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MBA purchase applications continues to be one of the few
housing data points that shows positive yearly growth. It has been positive
almost the whole year. It stayed that way in the week of July 19th,
even though weekly growth was negative. Specifically, the composite index fell
1.9% after falling 1.1%. The purchase index fell 2% after falling 4%, but was up
6% yearly. Finally, the refinance index was down 2% after rising 2%.
New Home Sales: Negative Revisions
The June new home sales report was terrible because it missed estimates and the prior 3 months were all revised lower. The cycle high of new home sales is firmly entrenched at 715,000 in November 2017. As you can see from the chart below, the March reading was revised lower by 12,000 to 693,000.
The April reading was even worse as it was revised down 21,000 to 658,000. Finally, the May reading was revised down 22,000 to 604,000. That really puts a damper on the odds of Q2 real residential investment growth being positive.
The June reading improved to 646,000, but it missed estimates for 660,000. The 3 month average is 636,000 which is significantly below the 2019 peak of 673,000 in April. Median new single family home prices were $310,400. That’s 0% yearly growth. Obviously, new homes cost a bit more than existing homes. In June they cost $24,700 more. On a non-seasonally adjusted basis, prices peaked $343,400 in November 2017. Yearly price growth is nowhere near the FHFA reading of 5% (in May) or the price growth in existing homes which was 2.7%.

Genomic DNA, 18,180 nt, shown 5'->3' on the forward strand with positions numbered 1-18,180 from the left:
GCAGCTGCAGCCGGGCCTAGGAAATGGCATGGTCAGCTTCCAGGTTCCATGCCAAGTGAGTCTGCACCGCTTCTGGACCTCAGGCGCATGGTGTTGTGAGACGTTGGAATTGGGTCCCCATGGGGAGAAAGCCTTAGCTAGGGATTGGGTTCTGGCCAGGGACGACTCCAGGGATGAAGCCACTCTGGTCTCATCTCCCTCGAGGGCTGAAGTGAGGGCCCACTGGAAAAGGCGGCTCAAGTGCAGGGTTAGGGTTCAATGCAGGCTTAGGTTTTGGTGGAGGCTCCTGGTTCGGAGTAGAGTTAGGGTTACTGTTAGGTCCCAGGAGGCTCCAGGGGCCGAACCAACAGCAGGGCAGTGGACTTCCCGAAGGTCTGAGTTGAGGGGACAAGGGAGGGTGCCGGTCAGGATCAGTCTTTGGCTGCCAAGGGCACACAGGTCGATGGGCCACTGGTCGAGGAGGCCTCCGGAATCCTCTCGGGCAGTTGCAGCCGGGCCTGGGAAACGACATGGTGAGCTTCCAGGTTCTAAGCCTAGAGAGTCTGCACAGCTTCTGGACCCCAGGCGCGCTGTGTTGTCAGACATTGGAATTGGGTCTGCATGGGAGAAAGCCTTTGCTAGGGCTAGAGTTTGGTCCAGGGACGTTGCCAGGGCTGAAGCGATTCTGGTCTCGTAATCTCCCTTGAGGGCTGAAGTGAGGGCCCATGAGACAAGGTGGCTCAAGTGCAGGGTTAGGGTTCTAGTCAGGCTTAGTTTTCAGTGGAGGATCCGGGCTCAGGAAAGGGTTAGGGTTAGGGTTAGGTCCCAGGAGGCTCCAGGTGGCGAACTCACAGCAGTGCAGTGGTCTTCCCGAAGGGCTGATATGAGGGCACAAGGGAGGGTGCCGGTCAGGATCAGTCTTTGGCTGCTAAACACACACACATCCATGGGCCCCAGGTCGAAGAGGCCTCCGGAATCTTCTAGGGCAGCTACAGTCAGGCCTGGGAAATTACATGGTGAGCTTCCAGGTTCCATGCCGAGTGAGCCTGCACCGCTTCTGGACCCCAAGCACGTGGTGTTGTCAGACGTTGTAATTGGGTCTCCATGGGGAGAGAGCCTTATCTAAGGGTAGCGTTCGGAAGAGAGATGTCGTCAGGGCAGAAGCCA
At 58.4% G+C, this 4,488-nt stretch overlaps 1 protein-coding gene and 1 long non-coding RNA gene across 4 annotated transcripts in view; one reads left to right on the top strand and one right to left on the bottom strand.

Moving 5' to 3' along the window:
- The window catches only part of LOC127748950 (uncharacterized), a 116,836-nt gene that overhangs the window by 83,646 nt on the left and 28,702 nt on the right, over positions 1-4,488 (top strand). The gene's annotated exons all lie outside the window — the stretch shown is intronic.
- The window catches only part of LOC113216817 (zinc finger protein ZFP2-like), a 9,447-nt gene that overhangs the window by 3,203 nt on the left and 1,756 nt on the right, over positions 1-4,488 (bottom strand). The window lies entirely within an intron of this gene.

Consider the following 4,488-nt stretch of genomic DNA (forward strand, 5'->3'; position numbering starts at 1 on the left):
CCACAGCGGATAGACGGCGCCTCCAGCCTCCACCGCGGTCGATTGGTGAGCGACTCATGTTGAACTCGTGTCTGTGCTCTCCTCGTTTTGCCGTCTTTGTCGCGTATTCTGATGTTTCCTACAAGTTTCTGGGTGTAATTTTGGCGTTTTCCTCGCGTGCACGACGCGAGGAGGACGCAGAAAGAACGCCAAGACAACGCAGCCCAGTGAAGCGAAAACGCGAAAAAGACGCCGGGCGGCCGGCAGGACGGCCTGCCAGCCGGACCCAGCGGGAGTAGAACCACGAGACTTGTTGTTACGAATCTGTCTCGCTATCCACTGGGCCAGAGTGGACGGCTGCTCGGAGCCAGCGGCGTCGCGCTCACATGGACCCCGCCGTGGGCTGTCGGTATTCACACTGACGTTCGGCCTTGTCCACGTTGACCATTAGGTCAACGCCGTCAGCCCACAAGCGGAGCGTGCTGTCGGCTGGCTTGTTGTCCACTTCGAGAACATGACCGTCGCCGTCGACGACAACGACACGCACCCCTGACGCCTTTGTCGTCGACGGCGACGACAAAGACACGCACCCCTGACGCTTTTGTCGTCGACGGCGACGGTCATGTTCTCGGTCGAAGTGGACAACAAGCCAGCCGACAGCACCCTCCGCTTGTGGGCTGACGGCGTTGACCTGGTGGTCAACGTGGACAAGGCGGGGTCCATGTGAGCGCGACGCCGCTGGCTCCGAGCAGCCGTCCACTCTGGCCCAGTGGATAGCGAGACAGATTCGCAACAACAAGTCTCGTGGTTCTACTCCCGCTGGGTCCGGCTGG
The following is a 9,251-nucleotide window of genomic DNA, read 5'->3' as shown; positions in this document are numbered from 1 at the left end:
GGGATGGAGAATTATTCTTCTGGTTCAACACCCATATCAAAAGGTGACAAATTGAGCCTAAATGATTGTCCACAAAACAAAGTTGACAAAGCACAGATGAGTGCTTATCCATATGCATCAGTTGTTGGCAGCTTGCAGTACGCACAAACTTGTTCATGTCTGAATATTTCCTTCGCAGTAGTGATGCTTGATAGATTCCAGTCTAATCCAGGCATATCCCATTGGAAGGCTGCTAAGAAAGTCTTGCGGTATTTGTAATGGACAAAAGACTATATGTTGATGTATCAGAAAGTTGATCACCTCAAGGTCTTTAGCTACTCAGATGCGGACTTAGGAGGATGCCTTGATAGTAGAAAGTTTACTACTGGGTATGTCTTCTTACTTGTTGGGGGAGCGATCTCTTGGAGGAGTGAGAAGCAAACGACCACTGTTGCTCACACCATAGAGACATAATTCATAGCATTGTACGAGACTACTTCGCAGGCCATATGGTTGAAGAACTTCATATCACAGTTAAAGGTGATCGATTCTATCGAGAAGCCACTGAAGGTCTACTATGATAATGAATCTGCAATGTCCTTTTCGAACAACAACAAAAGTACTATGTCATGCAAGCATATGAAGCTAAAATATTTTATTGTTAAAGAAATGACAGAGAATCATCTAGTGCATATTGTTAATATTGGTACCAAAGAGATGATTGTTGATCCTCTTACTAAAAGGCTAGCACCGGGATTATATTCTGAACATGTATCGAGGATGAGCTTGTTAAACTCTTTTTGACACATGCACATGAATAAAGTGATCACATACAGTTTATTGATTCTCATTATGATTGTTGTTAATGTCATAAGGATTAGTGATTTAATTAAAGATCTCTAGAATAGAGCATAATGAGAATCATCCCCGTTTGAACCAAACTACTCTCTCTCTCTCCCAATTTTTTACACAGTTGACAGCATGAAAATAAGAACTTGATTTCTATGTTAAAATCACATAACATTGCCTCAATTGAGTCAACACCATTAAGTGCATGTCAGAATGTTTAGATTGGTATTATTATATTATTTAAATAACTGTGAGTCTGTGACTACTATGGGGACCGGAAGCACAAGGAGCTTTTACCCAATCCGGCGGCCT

At least current price growth is better than the -10.2% growth rate in November 2018. Late last year was a mini-housing recession. There isn’t much room for sales and starts to decline in a real recession because results have been so weak in this expansion. As you can see in the chart below, the current population adjusted new home sales is very close to previous cycle troughs.
Population adjusted sales are not likely to get to the 2005 peak anytime soon, but getting near previous cycle peaks is possible.
Mixed Markit PMI Report: Manufacturing Weakness
This July Markit flash reading had some incredibly weak data points for a report where the composite hit a 3 month high. Let’s delve into the interesting results. The negative headline is that the manufacturing PMI fell from 50.6 to 50 which is a 118 month low. This is only the flash reading, but if the final reading is similar, the ISM manufacturing PMI will probably fall as well. You can see in the chart below how the 2 are correlated.
Remember, the new orders index in the ISM manufacturing report affects the leading indicators index. We mentioned how it could improve in July, but that looks less likely now with the weak Richmond Fed report and this weak Markit flash reading coming out. Furthermore, the manufacturing output index fell from 51.2 to 48.9 which is a 119 month low. Even though the PMI is at 50, output fell at a quarterly rate of 1%. It’s worth noting that in June, yearly manufacturing production growth was 0.5% which is nowhere near the 2015 trough of -2%.